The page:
Rethinking policy and institutional imperatives for integrated watershed management: Lessons and experiences from semi-arid India uri icon


  • This study investigates the institutional and policy issues that limit effective participation of resource users in community watershed programs and identifies key lessons for harnessing collective action and its effectiveness in achieving economic and environmental outcomes. It shows that spatial and temporal attributes of watersheds and the associated market failures that accelerate degradation of agricultural and environmental resources require innovative policy and institutional arrangements for coordinating use and management of resources. Under enabling policies, IWM can effectively contribute towards diversification of production into high-value products, reversal of resource degradation, growth in the incomes of the poor and enhance the ability to mitigate the effect of drought. However, the degree of biophysical and social complexity within watershed communities could often undermine incentives for collective action, thwart distribution of benefits against the landless and resource-poor households and even lead to depletion of groundwater resources. Governments and other stakeholders have a unique role to play in kick-starting the process of transformation through strategic natural resource and productivity-enhancing investments that strengthen local capacity for collective action and generate local public goods. Such collective investments could serve as building blocks for private productivity-enhancing and risk-mitigating investments as they boost profitability of productive assets (land and labor) and encourage farmer adoption of beneficial conservation practices. The lessons and experiences also show that integrating interventions along watershed frontiers would require a flexible learning alliance of institutions and cross-disciplinary teams with complementary skills and competencies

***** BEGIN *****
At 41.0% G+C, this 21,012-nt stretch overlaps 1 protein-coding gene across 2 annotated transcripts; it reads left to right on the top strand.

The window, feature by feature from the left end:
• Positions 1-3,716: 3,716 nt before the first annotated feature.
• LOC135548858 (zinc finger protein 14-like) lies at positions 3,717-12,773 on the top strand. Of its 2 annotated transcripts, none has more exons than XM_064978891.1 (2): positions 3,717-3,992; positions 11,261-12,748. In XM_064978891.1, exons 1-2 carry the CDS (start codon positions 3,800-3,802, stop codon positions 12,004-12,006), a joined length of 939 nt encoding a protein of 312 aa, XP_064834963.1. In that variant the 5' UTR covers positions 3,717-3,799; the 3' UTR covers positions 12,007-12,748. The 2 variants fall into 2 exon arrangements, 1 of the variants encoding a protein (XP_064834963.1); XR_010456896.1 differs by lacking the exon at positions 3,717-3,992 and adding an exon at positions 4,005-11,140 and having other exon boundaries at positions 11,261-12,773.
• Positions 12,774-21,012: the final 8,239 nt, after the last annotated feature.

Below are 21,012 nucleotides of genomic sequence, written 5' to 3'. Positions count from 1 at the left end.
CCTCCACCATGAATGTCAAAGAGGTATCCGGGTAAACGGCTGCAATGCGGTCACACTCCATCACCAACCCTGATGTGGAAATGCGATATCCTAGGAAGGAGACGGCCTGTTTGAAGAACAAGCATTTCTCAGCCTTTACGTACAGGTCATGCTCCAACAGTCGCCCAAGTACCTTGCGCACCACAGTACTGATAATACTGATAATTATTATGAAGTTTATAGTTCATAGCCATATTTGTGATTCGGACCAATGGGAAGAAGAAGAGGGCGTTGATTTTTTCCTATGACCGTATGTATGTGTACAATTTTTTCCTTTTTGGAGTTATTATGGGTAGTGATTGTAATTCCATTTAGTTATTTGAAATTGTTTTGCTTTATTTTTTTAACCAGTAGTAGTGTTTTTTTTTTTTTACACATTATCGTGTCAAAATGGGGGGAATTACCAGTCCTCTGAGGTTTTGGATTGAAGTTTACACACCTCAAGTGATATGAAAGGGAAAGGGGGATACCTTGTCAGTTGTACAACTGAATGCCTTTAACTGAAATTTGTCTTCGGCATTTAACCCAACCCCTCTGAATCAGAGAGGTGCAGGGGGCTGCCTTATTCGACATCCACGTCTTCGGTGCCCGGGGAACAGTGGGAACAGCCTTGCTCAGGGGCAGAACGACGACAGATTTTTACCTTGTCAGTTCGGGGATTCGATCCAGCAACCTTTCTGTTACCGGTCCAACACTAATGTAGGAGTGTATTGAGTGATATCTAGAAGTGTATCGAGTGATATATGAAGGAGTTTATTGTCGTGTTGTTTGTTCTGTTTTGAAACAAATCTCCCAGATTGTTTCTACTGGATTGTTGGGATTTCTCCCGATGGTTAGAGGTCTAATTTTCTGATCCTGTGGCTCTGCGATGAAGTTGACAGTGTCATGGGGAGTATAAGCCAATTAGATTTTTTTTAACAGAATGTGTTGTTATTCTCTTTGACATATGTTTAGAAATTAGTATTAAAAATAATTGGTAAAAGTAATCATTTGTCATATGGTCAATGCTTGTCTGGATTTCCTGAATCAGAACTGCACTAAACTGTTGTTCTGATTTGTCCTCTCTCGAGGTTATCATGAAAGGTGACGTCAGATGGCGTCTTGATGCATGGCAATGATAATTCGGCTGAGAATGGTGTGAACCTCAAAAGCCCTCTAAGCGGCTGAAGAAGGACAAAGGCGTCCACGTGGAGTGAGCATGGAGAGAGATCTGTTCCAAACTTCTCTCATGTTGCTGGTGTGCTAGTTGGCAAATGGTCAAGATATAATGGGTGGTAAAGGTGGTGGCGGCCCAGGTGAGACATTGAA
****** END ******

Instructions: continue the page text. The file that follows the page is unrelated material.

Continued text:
publication date

  • 2008